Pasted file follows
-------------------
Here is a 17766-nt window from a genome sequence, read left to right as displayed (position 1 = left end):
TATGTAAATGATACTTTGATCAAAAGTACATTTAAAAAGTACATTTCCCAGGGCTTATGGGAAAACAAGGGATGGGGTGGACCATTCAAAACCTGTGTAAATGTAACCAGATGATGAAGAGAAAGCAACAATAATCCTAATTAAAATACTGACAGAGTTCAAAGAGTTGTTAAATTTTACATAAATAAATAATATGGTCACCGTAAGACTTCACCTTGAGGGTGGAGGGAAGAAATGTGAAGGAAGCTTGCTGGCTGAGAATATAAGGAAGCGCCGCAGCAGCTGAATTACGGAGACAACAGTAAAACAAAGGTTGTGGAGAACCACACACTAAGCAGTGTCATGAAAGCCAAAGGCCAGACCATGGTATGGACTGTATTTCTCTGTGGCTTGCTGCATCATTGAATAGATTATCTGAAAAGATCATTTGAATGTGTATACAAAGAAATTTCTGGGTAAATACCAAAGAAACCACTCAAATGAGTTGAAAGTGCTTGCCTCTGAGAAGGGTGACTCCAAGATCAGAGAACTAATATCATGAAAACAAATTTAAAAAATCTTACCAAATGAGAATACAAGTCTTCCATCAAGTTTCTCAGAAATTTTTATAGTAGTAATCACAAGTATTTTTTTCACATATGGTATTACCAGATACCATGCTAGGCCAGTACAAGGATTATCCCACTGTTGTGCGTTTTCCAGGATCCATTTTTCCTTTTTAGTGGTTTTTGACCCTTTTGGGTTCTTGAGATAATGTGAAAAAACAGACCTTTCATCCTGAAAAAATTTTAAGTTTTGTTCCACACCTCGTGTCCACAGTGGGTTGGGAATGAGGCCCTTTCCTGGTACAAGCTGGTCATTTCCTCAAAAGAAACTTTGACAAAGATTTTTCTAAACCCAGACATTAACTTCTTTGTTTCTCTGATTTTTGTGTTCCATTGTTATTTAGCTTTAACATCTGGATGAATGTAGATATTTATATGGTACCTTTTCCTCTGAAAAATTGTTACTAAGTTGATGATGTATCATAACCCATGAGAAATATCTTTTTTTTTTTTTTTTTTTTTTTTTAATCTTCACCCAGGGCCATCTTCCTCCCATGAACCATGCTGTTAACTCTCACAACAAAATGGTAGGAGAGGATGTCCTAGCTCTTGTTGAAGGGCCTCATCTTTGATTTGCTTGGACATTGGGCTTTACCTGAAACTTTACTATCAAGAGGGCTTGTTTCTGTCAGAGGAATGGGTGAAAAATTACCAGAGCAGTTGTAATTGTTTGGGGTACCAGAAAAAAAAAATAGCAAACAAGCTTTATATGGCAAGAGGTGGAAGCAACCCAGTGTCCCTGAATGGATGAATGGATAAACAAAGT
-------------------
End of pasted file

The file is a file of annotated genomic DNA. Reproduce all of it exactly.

Here is a 17766-nt window from a genome sequence, read left to right as displayed (position 1 = left end):
TATGTAAATGATACTTTGATCAAAAGTACATTTAAAAAGTACATTTCCCAGGGCTTATGGGAAAACAAGGGATGGGGTGGACCATTCAAAACCTGTGTAAATGTAACCAGATGATGAAGAGAAAGCAACAATAATCCTAATTAAAATACTGACAGAGTTCAAAGAGTTGTTAAATTTTACATAAATAAATAATATGGTCACCGTAAGACTTCACCTTGAGGGTGGAGGGAAGAAATGTGAAGGAAGCTTGCTGGCTGAGAATATAAGGAAGCGCCGCAGCAGCTGAATTACGGAGACAACAGTAAAACAAAGGTTGTGGAGAACCACACACTAAGCAGTGTCATGAAAGCCAAAGGCCAGACCATGGTATGGACTGTATTTCTCTGTGGCTTGCTGCATCATTGAATAGATTATCTGAAAAGATCATTTGAATGTGTATACAAAGAAATTTCTGGGTAAATACCAAAGAAACCACTCAAATGAGTTGAAAGTGCTTGCCTCTGAGAAGGGTGACTCCAAGATCAGAGAACTAATATCATGAAAACAAATTTAAAAAATCTTACCAAATGAGAATACAAGTCTTCCATCAAGTTTCTCAGAAATTTTTATAGTAGTAATCACAAGTATTTTTTTCACATATGGTATTACCAGATACCATGCTAGGCCAGTACAAGGATTATCCCACTGTTGTGCGTTTTCCAGGATCCATTTTTCCTTTTTAGTGGTTTTTGACCCTTTTGGGTTCTTGAGATAATGTGAAAAAACAGACCTTTCATCCTGAAAAAATTTTAAGTTTTGTTCCACACCTCGTGTCCACAGTGGGTTGGGAATGAGGCCCTTTCCTGGTACAAGCTGGTCATTTCCTCAAAAGAAACTTTGACAAAGATTTTTCTAAACCCAGACATTAACTTCTTTGTTTCTCTGATTTTTGTGTTCCATTGTTATTTAGCTTTAACATCTGGATGAATGTAGATATTTATATGGTACCTTTTCCTCTGAAAAATTGTTACTAAGTTGATGATGTATCATAACCCATGAGAAATATCTTTTTTTTTTTTTTTTTTTTTTTTTAATCTTCACCCAGGGCCATCTTCCTCCCATGAACCATGCTGTTAACTCTCACAACAAAATGGTAGGAGAGGATGTCCTAGCTCTTGTTGAAGGGCCTCATCTTTGATTTGCTTGGACATTGGGCTTTACCTGAAACTTTACTATCAAGAGGGCTTGTTTCTGTCAGAGGAATGGGTGAAAAATTACCAGAGCAGTTGTAATTGTTTGGGGTACCAGAAAAAAAAAATAGCAAACAAGCTTTATATGGCAAGAGGTGGAAGCAACCCAGTGTCCCTGAATGGATGAATGGATAAACAAAGT